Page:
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New banking technologies increase risk of elder abuse

Fuseworks Media
Fuseworks Media

The elderly are much more likely to be the targets of financial abuse than other groups and this is only getting worse with technological developments in banking and an aging population, according to Banking Ombudsman Deborah Battell.

"Elder financial abuse is only going to increase as our population ages, more people have dementia and banking becomes more digital. While we observe banks looking out for the signs and reporting cases to third parties in some circumstances, they will need to be even more vigilant in future. And the elderly themselves, as well as their families, will also need to be more active in detecting and preventing financial abuse.

"It is unfortunately not unusual for financial abuse to be evident in complaints to the Banking Ombudsman Scheme. Because I’ve been so concerned, I’ve been speaking with older people across the country to let them know what to look out for and what they can do to better manage their financial affairs and look out for signs of elder abuse.

"Some elderly people have told me that banking is changing too quickly for them - they simply can’t keep up. They’re having difficulties with internet and mobile banking, and are afraid of losing the ability to use cheques and receive paper statements. They’re also afraid of losing control of their finances - new technologies put older people at even greater risk because they depend on others for help.

"Older people are particularly vulnerable to financial abuse because they often have money or assets, may be isolated or have disabilities, including dementia, and because they are less likely to report abuse or take action against the perpetrators.

"Elder Abuse Awareness Week is a good time for the elderly, their families and banks to check what they can do to detect and prevent financial abuse, whether this is by fraudsters or family members. We have also updated our Quick Guide on Financial Abuse of the Elderly to assist," Ms Battell said.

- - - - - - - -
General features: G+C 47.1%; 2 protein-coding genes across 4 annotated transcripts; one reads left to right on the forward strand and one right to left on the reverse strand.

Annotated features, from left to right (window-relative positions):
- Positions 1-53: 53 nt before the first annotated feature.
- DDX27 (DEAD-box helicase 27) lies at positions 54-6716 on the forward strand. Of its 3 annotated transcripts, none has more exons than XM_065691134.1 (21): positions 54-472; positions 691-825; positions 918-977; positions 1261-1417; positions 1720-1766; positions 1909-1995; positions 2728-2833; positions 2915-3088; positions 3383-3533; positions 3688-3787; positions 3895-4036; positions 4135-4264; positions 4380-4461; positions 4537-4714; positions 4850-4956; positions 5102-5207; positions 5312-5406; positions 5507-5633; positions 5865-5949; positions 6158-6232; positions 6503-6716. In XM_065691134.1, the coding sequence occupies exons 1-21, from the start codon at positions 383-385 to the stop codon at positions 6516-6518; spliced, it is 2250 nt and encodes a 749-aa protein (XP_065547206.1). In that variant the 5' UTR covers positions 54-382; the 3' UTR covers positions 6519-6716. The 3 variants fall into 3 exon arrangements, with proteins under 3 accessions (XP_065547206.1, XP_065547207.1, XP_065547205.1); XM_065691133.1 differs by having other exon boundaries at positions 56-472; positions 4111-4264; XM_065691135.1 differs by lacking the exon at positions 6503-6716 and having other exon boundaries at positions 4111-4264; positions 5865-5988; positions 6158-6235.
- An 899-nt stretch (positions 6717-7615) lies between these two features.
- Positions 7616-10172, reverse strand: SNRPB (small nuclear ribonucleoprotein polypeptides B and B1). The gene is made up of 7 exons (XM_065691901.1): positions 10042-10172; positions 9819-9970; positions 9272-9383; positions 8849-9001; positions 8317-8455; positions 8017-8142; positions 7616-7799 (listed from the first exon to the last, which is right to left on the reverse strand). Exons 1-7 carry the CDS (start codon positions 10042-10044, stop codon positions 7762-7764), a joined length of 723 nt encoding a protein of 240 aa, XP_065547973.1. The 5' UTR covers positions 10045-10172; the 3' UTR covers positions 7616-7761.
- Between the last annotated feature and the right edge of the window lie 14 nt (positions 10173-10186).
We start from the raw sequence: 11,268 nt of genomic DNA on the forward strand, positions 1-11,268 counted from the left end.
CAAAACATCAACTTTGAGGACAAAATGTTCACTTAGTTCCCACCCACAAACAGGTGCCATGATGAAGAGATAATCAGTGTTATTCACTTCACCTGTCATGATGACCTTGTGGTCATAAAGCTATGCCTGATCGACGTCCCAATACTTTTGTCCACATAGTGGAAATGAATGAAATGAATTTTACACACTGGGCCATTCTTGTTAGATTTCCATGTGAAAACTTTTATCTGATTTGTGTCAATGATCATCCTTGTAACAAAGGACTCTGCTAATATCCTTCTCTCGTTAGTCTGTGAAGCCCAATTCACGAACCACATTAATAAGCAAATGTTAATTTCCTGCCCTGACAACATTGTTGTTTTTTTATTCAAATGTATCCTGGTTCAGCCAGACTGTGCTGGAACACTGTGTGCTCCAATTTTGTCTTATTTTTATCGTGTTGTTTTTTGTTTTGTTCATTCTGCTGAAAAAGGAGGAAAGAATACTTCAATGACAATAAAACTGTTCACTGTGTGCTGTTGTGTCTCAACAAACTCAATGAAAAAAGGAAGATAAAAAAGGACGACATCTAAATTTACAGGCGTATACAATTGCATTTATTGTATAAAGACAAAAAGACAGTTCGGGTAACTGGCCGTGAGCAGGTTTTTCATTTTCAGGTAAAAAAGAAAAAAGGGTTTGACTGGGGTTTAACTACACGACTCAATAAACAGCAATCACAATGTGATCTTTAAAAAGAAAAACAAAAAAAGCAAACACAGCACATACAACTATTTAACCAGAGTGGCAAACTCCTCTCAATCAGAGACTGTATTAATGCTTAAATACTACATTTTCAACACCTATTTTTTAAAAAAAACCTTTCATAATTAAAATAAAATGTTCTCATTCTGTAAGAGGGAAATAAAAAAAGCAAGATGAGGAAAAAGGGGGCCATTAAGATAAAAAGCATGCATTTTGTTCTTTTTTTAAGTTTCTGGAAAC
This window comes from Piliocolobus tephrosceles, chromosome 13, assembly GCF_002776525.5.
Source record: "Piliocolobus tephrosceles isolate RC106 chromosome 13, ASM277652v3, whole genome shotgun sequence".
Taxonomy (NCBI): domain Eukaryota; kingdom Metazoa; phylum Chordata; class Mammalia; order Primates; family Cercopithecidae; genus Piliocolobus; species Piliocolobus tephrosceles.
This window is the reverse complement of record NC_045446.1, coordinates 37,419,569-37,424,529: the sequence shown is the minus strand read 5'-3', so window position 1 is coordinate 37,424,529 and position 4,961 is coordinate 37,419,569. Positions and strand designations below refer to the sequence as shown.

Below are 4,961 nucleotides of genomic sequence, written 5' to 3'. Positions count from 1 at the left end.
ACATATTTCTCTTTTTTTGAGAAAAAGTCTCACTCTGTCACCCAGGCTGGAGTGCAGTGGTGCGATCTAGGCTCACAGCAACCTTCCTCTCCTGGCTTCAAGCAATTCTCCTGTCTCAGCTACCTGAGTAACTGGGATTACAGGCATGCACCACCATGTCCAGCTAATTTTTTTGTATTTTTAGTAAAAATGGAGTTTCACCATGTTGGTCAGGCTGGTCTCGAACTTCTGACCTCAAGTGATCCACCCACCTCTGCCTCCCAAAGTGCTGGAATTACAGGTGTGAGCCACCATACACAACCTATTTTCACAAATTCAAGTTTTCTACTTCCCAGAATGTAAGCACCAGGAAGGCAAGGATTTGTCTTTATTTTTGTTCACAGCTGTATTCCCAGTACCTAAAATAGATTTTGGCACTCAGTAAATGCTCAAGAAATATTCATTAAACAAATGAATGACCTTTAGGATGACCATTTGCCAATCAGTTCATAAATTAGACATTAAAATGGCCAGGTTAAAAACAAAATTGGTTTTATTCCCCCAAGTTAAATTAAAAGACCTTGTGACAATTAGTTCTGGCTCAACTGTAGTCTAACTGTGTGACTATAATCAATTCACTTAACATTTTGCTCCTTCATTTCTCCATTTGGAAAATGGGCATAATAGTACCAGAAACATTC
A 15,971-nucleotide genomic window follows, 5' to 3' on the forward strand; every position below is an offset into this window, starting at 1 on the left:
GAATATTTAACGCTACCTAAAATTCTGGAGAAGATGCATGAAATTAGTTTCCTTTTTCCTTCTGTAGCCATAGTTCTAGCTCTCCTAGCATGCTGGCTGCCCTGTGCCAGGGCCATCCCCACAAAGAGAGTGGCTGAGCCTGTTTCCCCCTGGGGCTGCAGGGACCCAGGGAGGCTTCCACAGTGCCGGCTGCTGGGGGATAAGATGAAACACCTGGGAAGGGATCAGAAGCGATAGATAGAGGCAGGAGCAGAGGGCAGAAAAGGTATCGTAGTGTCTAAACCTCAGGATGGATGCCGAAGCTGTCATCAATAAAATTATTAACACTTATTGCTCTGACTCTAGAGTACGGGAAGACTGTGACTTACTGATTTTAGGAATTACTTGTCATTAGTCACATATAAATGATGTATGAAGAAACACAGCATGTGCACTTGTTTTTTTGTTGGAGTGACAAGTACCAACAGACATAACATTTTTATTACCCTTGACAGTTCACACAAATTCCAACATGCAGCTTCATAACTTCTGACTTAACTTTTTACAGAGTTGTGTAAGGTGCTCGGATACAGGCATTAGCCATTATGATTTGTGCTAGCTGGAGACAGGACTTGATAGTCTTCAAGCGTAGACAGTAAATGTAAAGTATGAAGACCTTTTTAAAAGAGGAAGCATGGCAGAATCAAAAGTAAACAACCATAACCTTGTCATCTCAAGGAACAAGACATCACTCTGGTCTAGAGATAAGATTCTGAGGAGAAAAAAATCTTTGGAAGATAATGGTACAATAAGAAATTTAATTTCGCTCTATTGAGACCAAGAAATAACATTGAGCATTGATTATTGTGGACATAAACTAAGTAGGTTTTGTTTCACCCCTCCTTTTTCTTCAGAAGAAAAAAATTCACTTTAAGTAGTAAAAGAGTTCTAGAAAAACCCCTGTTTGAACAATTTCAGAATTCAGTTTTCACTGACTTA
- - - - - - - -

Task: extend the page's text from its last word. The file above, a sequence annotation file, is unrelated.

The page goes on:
Helpful tips for the elderly to protect their money include:

- keep debit and credit cards in a safe place

- don’t give out PINs - banks never ask customers to disclose their PIN details

- keep bank PINs unique - don’t use the same PIN for anything else

- keep a limited amount of money in current accounts

- make sure accounts with more money cannot be accessed using an EFTPOS / ATM card

- don’t open emails from people you don’t know

- don’t forward money to strangers

- never allow yourself to be pressured into financial decision

- monitor accounts regularly

- report any concerns to your bank.

Family members can be on the lookout for suspicious signs such as:

- unpaid bills, or overdue rent, when someone else is supposed to be paying the bills

- unexplained disappearance of funds or valuable possessions

- new "best friends"

- deliberate isolation of an older person resulting in the caregiver alone having total control.

Family and bank staff can look out for:

- unusual changes in bank account balances

- unexplained large sum withdrawals

- inclusion of additional names on bank accounts

- unexplained sudden transfer of assets to a family member or someone outside the family

- changes made to accounts without the elderly person present

- signatures that do not resemble the older person's, or transactions signed when he/she can no longer write

- customers appearing forgetful.

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